A. E. Housman

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Alfred Edward Housman, commonly known as A. E. Housman, was an English classical scholar and poet widely considered as one of the finest scholars of all time and one of the most distinguished classicists of his era. His writings were characterized by a romantic pessimism that he communicated in a straightforward and clear manner. His most famous work is the cycle of poetry titled “A Shropshire Lad,” which reflects his profound pessimism and preoccupation with death. His pessimism is frequently related to his mother’s unexpected death when he was 12 years old. The fact that he was homosexual and profoundly in love with a guy who was unable to reciprocate his feelings further contributed to his unhappiness and solitudeștii.știi.știiștiiștiiștiiștiiștiiștiiștiiștiiștiiștiiștiiștiiștiiștiiștiiștiiștiiștiiștiiștiiștiiștiiștiiștiiștii He entered Oxford University to study classics, but was unable to complete his examination due to his ongoing inner turmoil. Nonetheless, he continued to study classical books in Latin secretly and publish scholarly articles. His mastery of the language led to his employment as a professor of Latin at University College London, despite his lack of a university degree. Despite his notoriety as a poet, he considered himself a Classicist and Latinist and considered poetry a secondary pursuit.

Youth and Early Life

In a Worcestershire village, Sarah Jane and Edward Housman welcomed their eldest son. Six younger siblings were his. Two of his siblings became writers as well.
His mother’s death from cancer on his 12th birthday was a key contributor to his cynicism about life. Later, his father remarried.

He had his primary education at King Edward’s School and afterward attended Bromsgrove School. Even as a high schooler, he exhibited significant interest in intellectual subjects and poetry.

He was awarded a scholarship to study classics at St John’s College, Oxford. He engaged himself in textual analysis and was drawn to the works of Propertius, despite the fact that they were not on his curriculum. As a result, he disregarded his coursework and failed the final exams.

A. E. Housman’s Career

After leaving Oxford, Housman obtained a position as a clerk in the Patent Office in London. Privately, he pursued classical studies in Latin and published scholarly magazine papers.
Through self-study, he mastered the language to such a degree that he was named professor of Latin at University College London in 1892.

In 1896, he released his first collection of poetry, a collection of 63 poems titled “A Shropshire Lad.” The poems displayed Housman’s signature pessimism and preoccupation with death.

He took a keen interest in redaction and derived great satisfaction from repairing scribal faults in classical literature. From 1903 to 1930, he published his critical edition of Manilius’s Astronomicon in five volumes. Despite the fact that other poets have also produced their own editions, his edition is regarded as authoritativeștiible.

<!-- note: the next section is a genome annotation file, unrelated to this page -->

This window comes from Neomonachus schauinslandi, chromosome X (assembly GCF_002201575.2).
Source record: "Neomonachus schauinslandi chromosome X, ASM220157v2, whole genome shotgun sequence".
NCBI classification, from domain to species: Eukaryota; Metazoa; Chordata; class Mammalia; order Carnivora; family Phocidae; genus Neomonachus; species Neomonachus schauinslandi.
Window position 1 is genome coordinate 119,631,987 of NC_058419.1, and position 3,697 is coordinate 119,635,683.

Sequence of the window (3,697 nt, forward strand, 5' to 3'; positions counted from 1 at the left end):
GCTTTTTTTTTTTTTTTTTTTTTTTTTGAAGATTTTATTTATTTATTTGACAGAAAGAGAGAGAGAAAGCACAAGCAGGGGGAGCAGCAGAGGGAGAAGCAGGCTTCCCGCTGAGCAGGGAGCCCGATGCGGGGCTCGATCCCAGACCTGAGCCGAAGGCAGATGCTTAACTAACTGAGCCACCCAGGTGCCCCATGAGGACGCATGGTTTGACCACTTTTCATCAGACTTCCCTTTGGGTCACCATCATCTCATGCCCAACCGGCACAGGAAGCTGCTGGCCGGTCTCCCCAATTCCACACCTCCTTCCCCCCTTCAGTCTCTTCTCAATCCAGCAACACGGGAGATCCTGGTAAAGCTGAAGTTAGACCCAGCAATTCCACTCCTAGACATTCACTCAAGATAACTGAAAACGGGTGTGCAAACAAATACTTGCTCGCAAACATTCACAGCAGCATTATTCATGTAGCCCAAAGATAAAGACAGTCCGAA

He translated and edited Juvenal’s Satires, a collection of satirical poems composed between the first and second centuries A.D. by the Latin author. In 1905, Housman’s version was published.

Initially, Housman’s compositions were written in both Latin and Greek, but as his career progressed, he shifted his concentration to Latin poetry alone. In 1911, he was offered the Kennedy Latin Professorship at Trinity College. He accepted it and spent the remainder of his life there.

In 1922, he published his second and final collection of poems, Last Poems. Moses Jackson, his closest friend and one true love, was dying in Canada, and Housman wished to publish the greatest of his unpublished poems for him to read.

Notable Works of A. E. Housman

His first collection of poetry, “A Shropshire Lad,” which deals with grief, solitude, and death, is the most well-known of all his writings. The 1896 publication includes poetry such as “To an Athlete Dying Young” and “The Loveliest of Trees, the Cherry Now.” It turned into a bestseller.

In 1922, he published a selection of his finest unpublished poetry for his best friend who was dying of cancer. It was the second and final volume of poetry he released during his lifetime.

He released his edition of the ‘Astronomicon’, a poem composed by Marcus Manilius, a Roman astrologer and poet in the first century A.D., in five volumes between 1903 and 1930. Housman’s edition is considered the most authoritative, despite the fact that other poets have also released their own.

Personal History and Legacy

As a college student, Housman, who was homosexual, fell in love with fellow student Moses Jackson. However, Moses was unable to return Housman’s affections, despite the fact that they remained friends.
He passed away in Cambridge at age 77.

Estimated Net worth

A. E. Housman’s net worth is projected to be $1 million, with primary sources of income including classical philologist, classical scholar, university teacher, poet, and writer.


His brother Laurence published posthumously a number of his writings.
The 1997 play ‘The Invention of Love by Tom Stoppard is based on his life.
His name is on a building at the University of Worcester.